When the levee breaks, I’ll have no place to stay…
–Led Zeppelin, “When The Levee Breaks”
I am beginning to think the markets are watching the European version of the film “Groundhog Day.” That’s because last Wednesday, stocks were down in a big way over how to deal with the massive debt and bailout issues in Europe.
One week later, stocks around the globe are down big, and wouldn’t you know it, it’s due to fiscal problems in Europe. The catalyst for today’s sell-off came not from Greece, but rather from a much larger and much more important member of the European Union—Spain.
Spain’s borrowing costs spiked higher, and its stock market hit a nine-year low, as investors are becoming increasing fearful over the fiscal conditions in the nation’s banking system. Much like the situation here in the U.S. several years ago, Spain’s financial sector woes are the result of a busted property bubble, and the current recessionary environment in the region isn’t helping Europe’s fourth-largest economy get any better.
Spain never really rung out the excess in its real estate market, and now they are paying the price for their fiscal malfeasance. This situation, combined with Greece’s fiscal mess, has aggravated Europe’s sovereign debt crisis, that’s driving the value of the euro to multi-year lows vs. the dollar. It’s also driving domestic and international stocks lower, and its having a deleterious effect on emerging market equities around the globe.
The charts below of the S&P 500 Index and the iShares MSCI Emerging Markets (EEM) tell the tale of woe for these respective markets.
Although both the S&P 500 and EEM have stabilized somewhat after the early May plunge, both sectors are once again headed lower today, and I suspect that if the fiscal levee in Europe continues to spring leaks, we could soon be in for a big flood that would send global equities—including those in the U.S.—much, much lower.
It is because of the potential for such a European deluge that I’ve been so cautious when it comes to investing in this market. I just think there are far too many unknowns right now for me to recommend taking a lot of risk with your serious money.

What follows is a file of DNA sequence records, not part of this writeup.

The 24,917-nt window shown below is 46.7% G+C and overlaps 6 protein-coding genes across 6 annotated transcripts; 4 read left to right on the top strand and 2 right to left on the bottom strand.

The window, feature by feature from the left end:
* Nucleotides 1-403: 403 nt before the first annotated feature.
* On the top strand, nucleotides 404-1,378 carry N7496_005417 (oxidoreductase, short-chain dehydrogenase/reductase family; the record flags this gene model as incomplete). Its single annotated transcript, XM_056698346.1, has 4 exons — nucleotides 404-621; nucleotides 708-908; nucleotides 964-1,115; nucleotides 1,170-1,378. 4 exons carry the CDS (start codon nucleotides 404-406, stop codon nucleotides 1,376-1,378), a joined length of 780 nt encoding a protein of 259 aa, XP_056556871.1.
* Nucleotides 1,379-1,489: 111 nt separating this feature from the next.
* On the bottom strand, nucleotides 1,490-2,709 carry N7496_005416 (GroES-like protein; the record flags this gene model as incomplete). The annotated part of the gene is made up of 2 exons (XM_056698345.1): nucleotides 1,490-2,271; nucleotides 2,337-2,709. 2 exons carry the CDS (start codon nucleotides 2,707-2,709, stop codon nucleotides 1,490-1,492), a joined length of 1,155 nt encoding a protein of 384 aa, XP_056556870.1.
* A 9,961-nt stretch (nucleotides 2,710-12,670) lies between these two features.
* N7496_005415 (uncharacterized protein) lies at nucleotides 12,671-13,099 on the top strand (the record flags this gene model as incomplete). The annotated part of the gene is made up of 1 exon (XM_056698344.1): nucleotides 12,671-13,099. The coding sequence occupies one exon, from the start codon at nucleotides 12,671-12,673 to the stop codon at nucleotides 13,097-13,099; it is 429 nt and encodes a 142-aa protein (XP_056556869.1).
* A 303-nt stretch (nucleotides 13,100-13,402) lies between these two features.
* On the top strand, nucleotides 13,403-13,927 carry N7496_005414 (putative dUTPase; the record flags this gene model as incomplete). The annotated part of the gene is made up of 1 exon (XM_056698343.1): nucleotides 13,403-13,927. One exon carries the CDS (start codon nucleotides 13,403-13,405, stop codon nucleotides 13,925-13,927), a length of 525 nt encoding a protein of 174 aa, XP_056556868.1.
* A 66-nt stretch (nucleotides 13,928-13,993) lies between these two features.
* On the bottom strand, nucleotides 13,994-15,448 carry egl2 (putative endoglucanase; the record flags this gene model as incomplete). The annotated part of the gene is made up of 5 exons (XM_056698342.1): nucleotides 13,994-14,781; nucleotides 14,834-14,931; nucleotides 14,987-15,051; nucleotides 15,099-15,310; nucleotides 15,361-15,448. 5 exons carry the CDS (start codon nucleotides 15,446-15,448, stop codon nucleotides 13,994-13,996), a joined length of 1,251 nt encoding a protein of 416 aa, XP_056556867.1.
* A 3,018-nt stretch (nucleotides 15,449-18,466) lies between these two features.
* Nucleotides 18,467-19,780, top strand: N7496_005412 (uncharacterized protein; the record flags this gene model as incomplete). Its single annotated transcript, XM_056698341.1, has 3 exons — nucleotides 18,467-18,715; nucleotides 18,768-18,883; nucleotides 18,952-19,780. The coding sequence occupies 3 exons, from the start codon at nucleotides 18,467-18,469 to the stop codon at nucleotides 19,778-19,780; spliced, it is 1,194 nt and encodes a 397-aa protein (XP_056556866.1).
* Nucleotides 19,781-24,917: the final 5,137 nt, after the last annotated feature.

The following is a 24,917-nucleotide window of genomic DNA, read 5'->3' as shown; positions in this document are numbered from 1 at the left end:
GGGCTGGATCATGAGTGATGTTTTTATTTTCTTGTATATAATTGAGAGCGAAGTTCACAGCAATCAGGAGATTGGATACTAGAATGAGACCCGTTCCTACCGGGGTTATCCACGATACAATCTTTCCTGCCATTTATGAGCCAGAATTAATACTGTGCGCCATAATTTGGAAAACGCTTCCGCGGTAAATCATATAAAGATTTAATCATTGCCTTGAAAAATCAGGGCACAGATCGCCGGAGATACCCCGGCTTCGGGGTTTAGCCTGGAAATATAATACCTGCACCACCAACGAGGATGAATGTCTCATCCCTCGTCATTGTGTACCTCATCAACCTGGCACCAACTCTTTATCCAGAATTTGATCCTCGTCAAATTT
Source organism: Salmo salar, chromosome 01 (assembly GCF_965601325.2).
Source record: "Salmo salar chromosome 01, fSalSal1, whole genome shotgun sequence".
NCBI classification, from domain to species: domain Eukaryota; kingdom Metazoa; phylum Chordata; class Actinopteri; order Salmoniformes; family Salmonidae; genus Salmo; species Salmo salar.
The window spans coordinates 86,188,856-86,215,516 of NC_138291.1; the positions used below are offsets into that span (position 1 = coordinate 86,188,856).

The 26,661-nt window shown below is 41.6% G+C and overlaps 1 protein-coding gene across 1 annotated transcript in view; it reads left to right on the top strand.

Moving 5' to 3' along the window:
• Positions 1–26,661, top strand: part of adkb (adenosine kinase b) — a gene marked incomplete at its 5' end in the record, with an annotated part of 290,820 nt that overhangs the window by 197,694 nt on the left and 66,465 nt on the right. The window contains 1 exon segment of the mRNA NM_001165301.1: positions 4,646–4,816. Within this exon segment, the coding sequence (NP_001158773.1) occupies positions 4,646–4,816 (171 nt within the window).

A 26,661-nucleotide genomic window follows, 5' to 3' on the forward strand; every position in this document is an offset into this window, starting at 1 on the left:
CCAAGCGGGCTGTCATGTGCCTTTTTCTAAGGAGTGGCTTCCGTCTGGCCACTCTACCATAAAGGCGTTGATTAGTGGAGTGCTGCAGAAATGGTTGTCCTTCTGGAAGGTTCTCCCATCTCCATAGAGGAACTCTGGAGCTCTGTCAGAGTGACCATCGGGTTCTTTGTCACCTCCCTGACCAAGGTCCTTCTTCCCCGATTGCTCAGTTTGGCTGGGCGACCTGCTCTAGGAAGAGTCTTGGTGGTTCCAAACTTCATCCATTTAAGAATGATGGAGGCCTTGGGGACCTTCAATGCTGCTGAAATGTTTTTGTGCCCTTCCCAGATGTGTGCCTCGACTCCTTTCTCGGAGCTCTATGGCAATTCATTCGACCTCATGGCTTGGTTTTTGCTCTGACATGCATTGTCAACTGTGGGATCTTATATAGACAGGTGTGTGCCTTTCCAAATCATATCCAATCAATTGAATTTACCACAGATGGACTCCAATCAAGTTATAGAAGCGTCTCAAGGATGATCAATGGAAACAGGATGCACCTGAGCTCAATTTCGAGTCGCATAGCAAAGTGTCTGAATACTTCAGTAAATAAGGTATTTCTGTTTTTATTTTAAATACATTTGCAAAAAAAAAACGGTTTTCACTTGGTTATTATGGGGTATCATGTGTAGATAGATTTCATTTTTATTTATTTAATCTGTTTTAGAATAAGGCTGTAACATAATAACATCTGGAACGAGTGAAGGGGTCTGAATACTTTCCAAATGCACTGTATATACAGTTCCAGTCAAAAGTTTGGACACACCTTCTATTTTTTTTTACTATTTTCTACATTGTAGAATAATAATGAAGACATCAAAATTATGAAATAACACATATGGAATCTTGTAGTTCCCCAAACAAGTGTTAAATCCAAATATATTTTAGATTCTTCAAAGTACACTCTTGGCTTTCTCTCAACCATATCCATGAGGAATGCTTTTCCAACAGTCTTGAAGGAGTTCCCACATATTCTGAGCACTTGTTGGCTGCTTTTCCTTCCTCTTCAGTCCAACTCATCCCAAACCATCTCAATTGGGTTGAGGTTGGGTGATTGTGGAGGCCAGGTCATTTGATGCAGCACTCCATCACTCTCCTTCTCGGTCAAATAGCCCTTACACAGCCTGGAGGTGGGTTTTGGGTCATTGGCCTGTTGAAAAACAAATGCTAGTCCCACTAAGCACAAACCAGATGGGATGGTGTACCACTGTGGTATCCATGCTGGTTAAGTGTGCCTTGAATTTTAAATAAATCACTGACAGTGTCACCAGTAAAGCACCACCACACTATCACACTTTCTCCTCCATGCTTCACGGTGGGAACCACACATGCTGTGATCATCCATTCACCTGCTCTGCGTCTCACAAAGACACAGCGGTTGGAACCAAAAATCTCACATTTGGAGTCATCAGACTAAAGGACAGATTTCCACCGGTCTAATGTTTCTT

Although I’ve recommended some targeted exposure to certain sectors in my Successful Investing and High Monthly Income advisory services, the allocations are in sectors that either move independently from Europe, or that move higher when stocks are in decline. I have avoided heavy equity exposure on the long side until the European tumult settles.
I don’t know, and nobody knows, how the European debt crisis will eventually play out. Moreover, there is not much we can do about it from where we sit. What we can do is protect our money from the flood of fiscal pain when Europe’s levees break—and you can do so too by simply by having little or no exposure to risky equity assets.
The 10-Year Fear Equation
Fear’s a powerful thing. It can make men do what they normally wouldn’t do, and even what they really don’t want to do.
When those men manage money for a living, fear often pushes them into assets that they hold primarily as safe havens to ride out the tumult.
This is precisely what’s happening today, as the smart money is flooding into the relative safety of U.S. Treasury bonds.
The above chart of the 10-Year Treasury Note yield shows this metric down to a new 52-week low. Yields on the benchmark 10-year note now trade around 1.64%, which actually is a 60-year low.
As buyers move capital en masse into Treasuries, bond prices rise and bond yields sink, and hence the plunge in yields since April. I think that as long as fear over the outcome of Europe remains, we are likely to see more money move into Treasuries. How low can yields go? We’ll find out, but I wouldn’t be surprised to see the fear trade push them even lower.
Wisdom of a Horse Whisperer
“Discipline isn’t a dirty word. Far from it. Discipline is the one thing that separates us from chaos and anarchy. Discipline implies timing. It’s the precursor to good behavior, and it never comes from bad behavior. People who associate discipline with punishment are wrong: with discipline, punishment is unnecessary.”
–Buck Brannaman, The Faraway Horses: The Adventures and Wisdom of One of America’s Most Renowned Horsemen
A real-life “horse whisperer,” Buck Brannaman has spent his life training people how to be better horsemen. Buck knows that discipline is the key to achieving the results you want. Not the discipline you teach horses, but the discipline you teach yourself. As investors, our success is dependent upon disciplined decision making. The more disciplined your choices are, the less punishment your portfolio is going to need.
Wisdom about money, investing and life can be found anywhere. If you have a good quote you’d like me to share with your fellow Alert readers, send it to me, along with any comments, questions and suggestions you have about my audio podcast, newsletters, seminars or anything else. Click here to ask Doug.